The process usually starts with me having idea about a catchy arpeggio or riff, I play a lot with my classic guitar and that's where most of our songs originated. Once I was on a public bus, and in order not to forget something I had to hum it and record it with my phone, while trying not to look like an idiot. These basic ideas are then transferred to my electric guitar, recorded, shared with the others and discussed. Then I write an actual score where I imagine what the structure could be, usually during a sleepless night. Next stage is where the whole band sits and thinks if the lyrics fit the music and decides wether it lacks something or needs trimming or improving. Then comes Walter, who tries to apply the fittest vocal register to our creation. He is quite a versatile singer and enjoys swapping different styles, as per our influences.

How did the recording process go?
Once all is decided and we're all happy, we get in our home studio, put the click on and record all the necessary tracks, hoping for my baby daughter not to barge in and shout during that best vocal take. Mercurio was for the greater part created in one single room, where I eventually mixed and mastered everything.

What are your future plans?
The band is currently busy with promoting and spreading Mercurio, trying to reach as many listeners as possible. As I said, we did literally everything by ourself, there were no producers, no studio engineers, no money was invested except for instruments and software: this album is the result of an immeasurable amount of effort, copying with our daily jobs and stuff, so even reading a complete stranger praising it on our Facebook page means a lot to us. I secretly yearn for some spare time to start writing new songs, there are a ton of things I would like to experiment and so little time, sadly.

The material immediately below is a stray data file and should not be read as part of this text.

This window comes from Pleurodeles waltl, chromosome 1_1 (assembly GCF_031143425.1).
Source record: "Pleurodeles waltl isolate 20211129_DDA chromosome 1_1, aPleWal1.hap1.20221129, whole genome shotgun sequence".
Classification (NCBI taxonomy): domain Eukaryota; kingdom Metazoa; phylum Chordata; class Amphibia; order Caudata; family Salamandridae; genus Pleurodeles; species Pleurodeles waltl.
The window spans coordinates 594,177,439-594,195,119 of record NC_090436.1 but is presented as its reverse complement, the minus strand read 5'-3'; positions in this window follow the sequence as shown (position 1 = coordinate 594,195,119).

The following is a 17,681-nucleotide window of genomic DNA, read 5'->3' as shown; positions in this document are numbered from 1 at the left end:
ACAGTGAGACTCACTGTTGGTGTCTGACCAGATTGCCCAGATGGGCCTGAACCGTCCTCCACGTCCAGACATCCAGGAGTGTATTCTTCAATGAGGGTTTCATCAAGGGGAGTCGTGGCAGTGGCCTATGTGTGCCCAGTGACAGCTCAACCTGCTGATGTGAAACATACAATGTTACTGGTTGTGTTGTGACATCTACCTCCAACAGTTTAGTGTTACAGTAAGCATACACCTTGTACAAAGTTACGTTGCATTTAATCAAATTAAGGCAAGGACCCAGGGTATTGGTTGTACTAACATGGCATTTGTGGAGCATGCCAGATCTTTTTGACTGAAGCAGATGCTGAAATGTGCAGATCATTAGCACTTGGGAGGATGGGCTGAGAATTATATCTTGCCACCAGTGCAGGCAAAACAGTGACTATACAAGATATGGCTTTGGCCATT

Are there any countries you’re interested in touring or performing in? Why?
You touched a raw nerve. For the same reason it took so much time and effort to complete the recordings, we are currently unable to even think about touring. It is definitely something I would do right away, should the planets align. Maybe, without aiming so high, we could start with local gigs and see how things go. The three of us all have very different jobs, with different times and shifts, so we'll need some luck, too. If we are talking dreams, then, I believe I would enjoy a south American tour, they're so passionate about extreme music, it's insane.

What bands would you like to play alongside?
Well, Slayer! One can always dream, right? All kidding aside, of all the recent bands I came across, Vektor has really grown on me. I love daring artists and Vektor surely knows how to crush a stereotype. In their "Charging the void", towards the end, some sort of female soul choir abruptly surges through the mix while they're screaming and shredding and blasting the drums. I remember thinking "what the **** were these guys thinking? How could they even consider...this is brilliant!". So, yeah, my pipe dream as a musician would be to play along those fellows.

Any last words?
I'd like to thank you for sharing your time with me and hope you'll love our album. I thank my bandmates, my patient girlfriend and that guy that sold me my ESP guitar back in 2004 so cheap. Cheers, ciao!